I’d had that sketch of young Pap for a long time. In this image, I thought of him as a man-child. I wanted to show that even when he was a slave, he had this inner strength. And again, when you see him with the basket of cotton, he’s very strong, and the sky is the same behind him, a brilliant blue sky. That’s what I aimed to do with We Are the Ship [Nelson’s Sibert and Coretta Scott King Award–winning chronicle of Negro League baseball] as well. Even though times were difficult, they were able to hold their integrity and dignity as people. I love to show that in all the work that I do. Whether it’s a tall tale or a historical portrait, I want to show that light inside of people.

Your other portraits spread the wealth among the great thinkers and achievers who made statements through their accomplishments. Were those decisions difficult?

Yes, that was a bit difficult to narrow down. You think, well, do you show Booker T. or do you show W.E.B. DuBois? Again, when I was faced with those choices, I’d turn to the narrator. I think that this particular narrator would resonate more with Booker T. and Harriet Tubman and Frederick Douglass, who were on the ground with the narrator. Who would she have pictures of in her scrapbook? Where would she have a picture of Martin Luther King? On a church fan. Of course she’d have a picture of Rosa Parks, and her brother in front of a WWII plane. Of course she’d have a picture of Joe Louis. Like Howard Zinn’s book [A People's History of the United States: 1492 to Present], this is a history that’s written from the ground up, versus the other way around.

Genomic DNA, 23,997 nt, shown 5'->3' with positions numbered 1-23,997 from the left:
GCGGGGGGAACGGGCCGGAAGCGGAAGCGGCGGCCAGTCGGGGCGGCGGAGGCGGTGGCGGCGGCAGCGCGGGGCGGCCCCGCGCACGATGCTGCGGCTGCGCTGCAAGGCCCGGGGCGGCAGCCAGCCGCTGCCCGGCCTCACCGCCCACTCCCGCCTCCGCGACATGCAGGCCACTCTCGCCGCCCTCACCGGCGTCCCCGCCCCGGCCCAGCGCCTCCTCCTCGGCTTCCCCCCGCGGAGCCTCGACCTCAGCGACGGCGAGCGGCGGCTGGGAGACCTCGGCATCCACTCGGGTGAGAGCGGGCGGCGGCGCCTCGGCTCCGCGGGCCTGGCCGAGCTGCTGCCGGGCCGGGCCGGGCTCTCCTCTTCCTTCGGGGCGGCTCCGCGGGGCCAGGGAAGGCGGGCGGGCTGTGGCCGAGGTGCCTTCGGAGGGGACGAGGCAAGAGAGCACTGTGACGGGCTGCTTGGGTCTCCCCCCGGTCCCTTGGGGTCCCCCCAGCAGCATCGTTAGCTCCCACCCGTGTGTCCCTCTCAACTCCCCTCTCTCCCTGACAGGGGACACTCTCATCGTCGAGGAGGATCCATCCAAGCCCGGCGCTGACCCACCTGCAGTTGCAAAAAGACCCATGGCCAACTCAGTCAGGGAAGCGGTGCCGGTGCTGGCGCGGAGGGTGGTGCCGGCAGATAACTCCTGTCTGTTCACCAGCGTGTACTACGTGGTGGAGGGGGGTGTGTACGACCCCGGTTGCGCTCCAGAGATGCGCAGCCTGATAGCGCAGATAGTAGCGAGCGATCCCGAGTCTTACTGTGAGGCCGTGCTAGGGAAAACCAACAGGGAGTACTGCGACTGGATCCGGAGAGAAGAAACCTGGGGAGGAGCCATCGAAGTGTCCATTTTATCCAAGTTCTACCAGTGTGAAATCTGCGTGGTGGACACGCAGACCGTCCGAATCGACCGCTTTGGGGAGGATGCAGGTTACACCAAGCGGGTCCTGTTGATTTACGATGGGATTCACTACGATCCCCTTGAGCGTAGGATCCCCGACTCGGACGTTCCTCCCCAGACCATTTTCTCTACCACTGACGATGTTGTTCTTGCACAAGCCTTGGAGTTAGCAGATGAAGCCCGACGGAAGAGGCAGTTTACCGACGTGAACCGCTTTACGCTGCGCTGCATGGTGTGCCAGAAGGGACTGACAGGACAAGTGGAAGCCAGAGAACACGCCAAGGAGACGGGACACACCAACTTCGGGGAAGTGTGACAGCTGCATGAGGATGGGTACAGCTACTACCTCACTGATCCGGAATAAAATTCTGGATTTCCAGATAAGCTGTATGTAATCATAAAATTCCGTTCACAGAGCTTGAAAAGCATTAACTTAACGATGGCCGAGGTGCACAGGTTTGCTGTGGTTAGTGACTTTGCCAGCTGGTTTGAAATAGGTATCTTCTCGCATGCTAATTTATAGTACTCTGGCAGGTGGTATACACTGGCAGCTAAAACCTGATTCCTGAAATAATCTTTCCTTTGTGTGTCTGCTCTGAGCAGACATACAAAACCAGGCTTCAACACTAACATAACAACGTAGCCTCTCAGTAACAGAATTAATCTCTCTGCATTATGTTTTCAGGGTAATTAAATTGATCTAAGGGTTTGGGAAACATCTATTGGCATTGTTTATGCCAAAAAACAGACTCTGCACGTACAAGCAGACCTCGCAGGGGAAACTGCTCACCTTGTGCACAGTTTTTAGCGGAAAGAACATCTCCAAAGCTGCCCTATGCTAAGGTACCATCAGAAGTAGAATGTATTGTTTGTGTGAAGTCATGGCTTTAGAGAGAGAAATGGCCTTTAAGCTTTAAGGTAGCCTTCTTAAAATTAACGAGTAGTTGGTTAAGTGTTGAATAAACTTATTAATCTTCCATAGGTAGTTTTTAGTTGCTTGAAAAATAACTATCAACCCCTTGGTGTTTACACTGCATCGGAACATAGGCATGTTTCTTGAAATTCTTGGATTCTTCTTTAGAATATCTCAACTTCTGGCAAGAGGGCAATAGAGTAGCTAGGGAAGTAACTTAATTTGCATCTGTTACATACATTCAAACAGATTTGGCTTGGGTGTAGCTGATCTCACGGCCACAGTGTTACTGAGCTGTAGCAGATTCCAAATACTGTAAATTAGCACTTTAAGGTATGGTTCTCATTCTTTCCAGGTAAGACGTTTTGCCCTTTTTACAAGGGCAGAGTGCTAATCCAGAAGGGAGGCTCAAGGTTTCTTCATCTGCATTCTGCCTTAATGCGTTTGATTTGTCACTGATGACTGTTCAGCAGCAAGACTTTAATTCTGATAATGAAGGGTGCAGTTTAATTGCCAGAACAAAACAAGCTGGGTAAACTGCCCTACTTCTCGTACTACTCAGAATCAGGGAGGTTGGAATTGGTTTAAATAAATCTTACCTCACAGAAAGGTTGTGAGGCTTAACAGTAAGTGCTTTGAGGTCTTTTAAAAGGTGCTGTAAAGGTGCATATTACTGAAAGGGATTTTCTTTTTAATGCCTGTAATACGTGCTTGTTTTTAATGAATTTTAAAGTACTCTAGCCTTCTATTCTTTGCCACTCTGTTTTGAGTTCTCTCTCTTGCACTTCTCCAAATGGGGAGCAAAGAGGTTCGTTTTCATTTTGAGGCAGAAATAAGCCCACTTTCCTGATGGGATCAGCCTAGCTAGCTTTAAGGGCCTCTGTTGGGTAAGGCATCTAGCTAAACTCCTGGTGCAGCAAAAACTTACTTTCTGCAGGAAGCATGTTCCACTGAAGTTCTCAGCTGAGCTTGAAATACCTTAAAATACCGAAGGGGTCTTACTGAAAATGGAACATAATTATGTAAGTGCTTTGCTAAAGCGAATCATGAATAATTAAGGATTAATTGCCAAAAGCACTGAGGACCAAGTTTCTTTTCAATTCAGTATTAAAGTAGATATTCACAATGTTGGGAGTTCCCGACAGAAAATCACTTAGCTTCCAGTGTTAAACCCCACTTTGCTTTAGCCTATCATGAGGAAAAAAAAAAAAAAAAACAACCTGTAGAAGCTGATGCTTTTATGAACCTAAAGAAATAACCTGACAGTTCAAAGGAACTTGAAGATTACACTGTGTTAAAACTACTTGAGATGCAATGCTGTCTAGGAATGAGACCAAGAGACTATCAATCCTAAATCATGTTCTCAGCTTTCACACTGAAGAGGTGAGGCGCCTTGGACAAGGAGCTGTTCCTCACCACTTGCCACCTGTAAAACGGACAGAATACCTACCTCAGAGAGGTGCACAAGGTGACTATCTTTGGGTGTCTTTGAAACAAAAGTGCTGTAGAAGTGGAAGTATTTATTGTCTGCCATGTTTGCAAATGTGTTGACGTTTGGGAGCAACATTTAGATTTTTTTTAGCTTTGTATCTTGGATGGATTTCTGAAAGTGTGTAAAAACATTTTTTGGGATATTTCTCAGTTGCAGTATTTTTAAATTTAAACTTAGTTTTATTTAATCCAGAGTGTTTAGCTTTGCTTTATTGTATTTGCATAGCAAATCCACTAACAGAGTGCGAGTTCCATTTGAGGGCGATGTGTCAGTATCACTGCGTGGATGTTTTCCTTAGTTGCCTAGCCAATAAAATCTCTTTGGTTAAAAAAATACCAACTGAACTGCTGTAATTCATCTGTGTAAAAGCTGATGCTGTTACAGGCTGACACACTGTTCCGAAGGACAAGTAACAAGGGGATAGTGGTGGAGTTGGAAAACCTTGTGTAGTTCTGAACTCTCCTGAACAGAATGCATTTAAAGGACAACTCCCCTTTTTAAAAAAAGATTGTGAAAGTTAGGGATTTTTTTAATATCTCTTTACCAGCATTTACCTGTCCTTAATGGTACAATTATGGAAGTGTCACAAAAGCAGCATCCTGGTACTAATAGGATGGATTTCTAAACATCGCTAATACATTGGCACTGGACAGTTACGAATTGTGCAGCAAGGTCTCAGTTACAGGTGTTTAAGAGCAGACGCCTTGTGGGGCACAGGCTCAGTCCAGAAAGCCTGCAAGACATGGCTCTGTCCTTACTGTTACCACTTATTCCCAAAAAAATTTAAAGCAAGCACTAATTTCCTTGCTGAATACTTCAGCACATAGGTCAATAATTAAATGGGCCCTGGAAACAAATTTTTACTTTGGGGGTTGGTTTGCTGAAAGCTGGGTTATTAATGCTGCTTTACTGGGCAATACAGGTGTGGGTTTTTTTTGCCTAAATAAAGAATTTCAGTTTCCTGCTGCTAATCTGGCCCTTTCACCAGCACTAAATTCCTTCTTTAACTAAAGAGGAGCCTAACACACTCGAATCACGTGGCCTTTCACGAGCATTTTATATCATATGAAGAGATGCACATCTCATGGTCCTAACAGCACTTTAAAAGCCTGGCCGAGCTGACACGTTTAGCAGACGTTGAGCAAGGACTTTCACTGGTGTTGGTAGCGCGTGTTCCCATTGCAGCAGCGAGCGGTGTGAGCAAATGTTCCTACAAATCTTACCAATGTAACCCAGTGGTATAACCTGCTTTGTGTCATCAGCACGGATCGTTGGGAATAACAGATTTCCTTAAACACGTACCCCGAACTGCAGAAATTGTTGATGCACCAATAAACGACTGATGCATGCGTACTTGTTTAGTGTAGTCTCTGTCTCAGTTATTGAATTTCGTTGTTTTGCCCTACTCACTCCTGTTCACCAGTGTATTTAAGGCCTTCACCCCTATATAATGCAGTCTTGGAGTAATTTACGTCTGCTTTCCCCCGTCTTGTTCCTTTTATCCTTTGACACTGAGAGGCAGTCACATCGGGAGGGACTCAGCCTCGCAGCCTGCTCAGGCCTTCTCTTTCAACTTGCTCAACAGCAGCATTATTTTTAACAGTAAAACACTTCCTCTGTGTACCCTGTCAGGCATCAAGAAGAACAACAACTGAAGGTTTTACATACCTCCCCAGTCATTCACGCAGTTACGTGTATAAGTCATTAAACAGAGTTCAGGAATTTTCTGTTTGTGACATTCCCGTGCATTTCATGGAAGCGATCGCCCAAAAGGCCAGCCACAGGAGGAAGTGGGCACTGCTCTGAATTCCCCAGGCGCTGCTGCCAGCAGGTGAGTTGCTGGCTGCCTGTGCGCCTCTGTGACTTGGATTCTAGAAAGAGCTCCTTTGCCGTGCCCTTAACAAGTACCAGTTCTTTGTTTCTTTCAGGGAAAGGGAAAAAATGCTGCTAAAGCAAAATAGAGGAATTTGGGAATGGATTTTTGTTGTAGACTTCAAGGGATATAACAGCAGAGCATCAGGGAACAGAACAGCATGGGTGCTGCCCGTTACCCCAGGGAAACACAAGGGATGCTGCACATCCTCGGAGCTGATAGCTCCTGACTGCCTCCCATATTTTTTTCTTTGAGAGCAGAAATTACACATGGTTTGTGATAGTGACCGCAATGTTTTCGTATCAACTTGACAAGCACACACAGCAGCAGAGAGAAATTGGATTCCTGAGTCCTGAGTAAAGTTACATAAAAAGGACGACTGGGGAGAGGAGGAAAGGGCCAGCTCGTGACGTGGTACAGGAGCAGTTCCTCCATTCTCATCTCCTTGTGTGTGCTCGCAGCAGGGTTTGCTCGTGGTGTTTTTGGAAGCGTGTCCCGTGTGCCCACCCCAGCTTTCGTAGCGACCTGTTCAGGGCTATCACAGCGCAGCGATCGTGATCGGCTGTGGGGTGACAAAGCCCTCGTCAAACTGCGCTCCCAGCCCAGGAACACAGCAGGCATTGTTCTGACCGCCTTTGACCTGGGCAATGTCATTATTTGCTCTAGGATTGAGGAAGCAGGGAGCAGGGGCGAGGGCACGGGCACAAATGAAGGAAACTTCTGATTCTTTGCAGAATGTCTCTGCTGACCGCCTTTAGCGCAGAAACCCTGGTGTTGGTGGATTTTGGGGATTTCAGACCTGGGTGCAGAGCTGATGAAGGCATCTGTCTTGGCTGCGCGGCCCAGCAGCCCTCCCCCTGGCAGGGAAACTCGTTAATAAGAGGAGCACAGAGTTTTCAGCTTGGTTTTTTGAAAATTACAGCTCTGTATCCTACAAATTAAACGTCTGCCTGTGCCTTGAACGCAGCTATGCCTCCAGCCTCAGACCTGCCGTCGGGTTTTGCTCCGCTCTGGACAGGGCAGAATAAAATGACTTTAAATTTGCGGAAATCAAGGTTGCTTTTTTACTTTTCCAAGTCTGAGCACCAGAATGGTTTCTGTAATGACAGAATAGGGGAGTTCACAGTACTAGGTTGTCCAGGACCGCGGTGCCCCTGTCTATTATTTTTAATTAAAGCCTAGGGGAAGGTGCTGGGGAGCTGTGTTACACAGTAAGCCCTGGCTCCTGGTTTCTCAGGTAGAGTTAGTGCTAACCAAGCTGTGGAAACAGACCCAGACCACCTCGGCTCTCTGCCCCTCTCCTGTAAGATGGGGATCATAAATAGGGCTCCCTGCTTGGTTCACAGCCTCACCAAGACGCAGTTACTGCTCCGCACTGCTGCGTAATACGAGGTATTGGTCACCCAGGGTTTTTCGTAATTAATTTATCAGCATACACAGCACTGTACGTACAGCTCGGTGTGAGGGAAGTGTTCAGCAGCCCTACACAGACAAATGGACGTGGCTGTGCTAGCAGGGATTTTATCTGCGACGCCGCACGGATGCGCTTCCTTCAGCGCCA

It’s as if we’re entering her memories.

I always go back to memories of my grandmother. It’s not included in this book, but a number of years ago I did a painting of a woman snapping green beans on a front porch. I can’t tell you how many people have told me that their grandmother had them out there snapping green beans. It’s part of our DNA, if you will. That’s what a lot of these images become, like the genetic makeup of the country. I wanted to make this like a living history.

The military paintings create a different mood from your others, especially the one called “President George Washington and slave, Mount Vernon, Virginia.” Washington looks almost haughty, but the enslaved man with him, holding his hat, looks straight ahead. And then you continue with the wonderful portraits of Pap as a Union soldier and Buffalo soldier, and the narrators’ brothers as Tuskegee pilot and as a member of the 761st Tank Battalion.

In regard to the image of George Washington and the slave, that was about the irony of his situation. I thought it went well with the last line of that chapter: “Through the fruits of our labor and our volunteer soldiers, we had helped free America from England, and yet we were stuck in a country that kept most of us as slaves.” George Washington is very much in the sunlight. It’s kind of like the dawn of what was coming, which wasn’t going to be pleasant, even though the slave is dressed very well. If you’re going to be a slave, the best place you could be was in the master’s house—and of course the master’s house of our president. But he still has to hold his hat. That’s what that image meant to me.

Later on in the military portraits, that was very much about dignity and pride, every one of the battles, Fort Wagner, all of them. The military factory with the flag behind him, that’s what that’s about, too. To show the dignity and pride, and fighting for a country that didn’t necessarily love them yet, but they knew that by their efforts that’s what they were aiming for, to be in a country they called their own and that would call them their own.